About this book
These remarkable poems blend spiritual unease with religious confidence, an investigator’s fascinated spirit with a sense that the poet has almost–but not quite– come home.
A series of evocative poems that ask the big questions–about faith, doubt, love, yearning, and, most powerfully of all, the yearning for knowledge. Caplan also debates the basis of the big questions, asking ‘To know/what you feel, not what you ought to feel, /is there anything harder? ”
Yes, this is a book of yeshiva study, yeshiva days and nights, and of the avid, ardent, on-fire (and sometimes doubtful and conflicted) longing to understand God’s Holy Words in a world of prayerful devotion where “each syllable / [is] said corrected or repeated until it is.” But to consign these poems solely to the realm of “religion” or “theology” or “scholarly exegesis” is to dismiss Rabbi Schneur Zalman’s observation, “We must live with the times. ”
A searing, shimmering lucidity: among its many offerings, David Caplan’s Into My Garden delicately, precisely, unforgettably tracks the fear and love informing Jewish study and longing. One encounters here an unusual sensibility–profound, thoughtful, rigorous, tender. An assured, commanding book which has its sights on something far more important than the merely literary.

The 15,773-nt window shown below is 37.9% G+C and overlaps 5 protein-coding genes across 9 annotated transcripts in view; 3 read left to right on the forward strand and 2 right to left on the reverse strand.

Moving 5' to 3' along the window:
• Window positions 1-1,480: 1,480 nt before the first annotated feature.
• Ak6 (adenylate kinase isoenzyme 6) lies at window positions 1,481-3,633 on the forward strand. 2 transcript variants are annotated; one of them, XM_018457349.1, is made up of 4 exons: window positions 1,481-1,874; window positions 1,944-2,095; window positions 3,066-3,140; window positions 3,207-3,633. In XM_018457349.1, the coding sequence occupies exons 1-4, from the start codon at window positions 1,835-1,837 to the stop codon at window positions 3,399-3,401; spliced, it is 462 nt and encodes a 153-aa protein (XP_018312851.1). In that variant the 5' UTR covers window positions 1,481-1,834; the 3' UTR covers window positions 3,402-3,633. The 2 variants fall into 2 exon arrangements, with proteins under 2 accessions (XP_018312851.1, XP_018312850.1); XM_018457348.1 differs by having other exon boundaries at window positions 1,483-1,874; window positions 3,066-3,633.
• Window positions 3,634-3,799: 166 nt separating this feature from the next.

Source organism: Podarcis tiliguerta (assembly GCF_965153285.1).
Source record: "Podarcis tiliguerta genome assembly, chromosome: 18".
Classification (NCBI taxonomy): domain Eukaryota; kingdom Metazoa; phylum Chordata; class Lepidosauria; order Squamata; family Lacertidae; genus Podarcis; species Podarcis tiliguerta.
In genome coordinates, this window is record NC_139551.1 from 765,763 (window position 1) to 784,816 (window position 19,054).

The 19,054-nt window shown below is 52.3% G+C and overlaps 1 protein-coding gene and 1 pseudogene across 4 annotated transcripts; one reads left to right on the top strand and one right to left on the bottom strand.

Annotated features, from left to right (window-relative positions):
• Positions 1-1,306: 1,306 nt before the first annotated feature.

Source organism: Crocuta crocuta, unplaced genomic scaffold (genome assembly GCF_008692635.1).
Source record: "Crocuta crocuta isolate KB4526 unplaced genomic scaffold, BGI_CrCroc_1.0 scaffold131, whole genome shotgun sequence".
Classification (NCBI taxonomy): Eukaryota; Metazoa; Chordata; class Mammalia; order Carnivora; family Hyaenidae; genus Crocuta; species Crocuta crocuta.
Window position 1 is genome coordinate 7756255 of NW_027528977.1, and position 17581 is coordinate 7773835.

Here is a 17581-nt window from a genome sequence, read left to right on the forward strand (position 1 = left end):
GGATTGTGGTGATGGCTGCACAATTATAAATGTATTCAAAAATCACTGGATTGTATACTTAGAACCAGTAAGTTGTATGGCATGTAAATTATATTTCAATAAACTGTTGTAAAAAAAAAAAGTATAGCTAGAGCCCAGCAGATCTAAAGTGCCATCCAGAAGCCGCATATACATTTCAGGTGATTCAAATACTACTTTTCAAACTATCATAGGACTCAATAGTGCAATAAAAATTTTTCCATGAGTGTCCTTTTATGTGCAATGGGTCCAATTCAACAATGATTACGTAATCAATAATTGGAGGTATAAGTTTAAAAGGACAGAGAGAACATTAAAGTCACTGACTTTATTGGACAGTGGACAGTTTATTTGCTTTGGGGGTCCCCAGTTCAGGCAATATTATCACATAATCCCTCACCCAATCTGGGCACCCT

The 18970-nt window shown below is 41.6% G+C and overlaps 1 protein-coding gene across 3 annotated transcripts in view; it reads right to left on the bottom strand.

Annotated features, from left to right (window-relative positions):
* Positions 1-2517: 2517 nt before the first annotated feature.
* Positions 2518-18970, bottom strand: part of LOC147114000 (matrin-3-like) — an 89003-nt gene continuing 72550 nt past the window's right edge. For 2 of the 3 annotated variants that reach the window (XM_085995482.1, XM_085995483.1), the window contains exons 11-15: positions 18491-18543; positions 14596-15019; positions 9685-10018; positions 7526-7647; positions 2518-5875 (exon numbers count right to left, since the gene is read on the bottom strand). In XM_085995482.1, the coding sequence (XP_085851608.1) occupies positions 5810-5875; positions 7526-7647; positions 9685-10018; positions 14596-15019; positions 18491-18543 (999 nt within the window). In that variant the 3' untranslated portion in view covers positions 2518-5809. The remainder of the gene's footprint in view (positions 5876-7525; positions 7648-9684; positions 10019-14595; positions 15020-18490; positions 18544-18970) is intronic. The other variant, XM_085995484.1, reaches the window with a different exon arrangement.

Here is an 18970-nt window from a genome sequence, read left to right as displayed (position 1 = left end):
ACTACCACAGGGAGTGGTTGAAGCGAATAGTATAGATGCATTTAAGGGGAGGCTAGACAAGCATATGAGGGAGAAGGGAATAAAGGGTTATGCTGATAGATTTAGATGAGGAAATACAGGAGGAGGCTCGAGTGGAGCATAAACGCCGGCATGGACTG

–Maureen N. McLane
“I don’t remember half / the prayers I’ve said, even saying them,” confides David Caplan, bringing American Confessionalism into the Chassidic tradition in this searching and luminous collection.
David Caplan’s brilliant new collection takes us into a yeshiva, and into the searching, longing, and dedication of the student mind. As he writes in Into My Garden, “The more/ you need them, the more words demand.” I close this book thinking deeply not only about faith but also about language–how, whether in poetry or in prayer, it carries us, guides us toward understanding.
A book of devotional poems that speaks poignantly, often heartbreakingly, to the believers and nonbelievers of our present moment. This brilliant book is a treasure of the Chassidic–and the human–experience.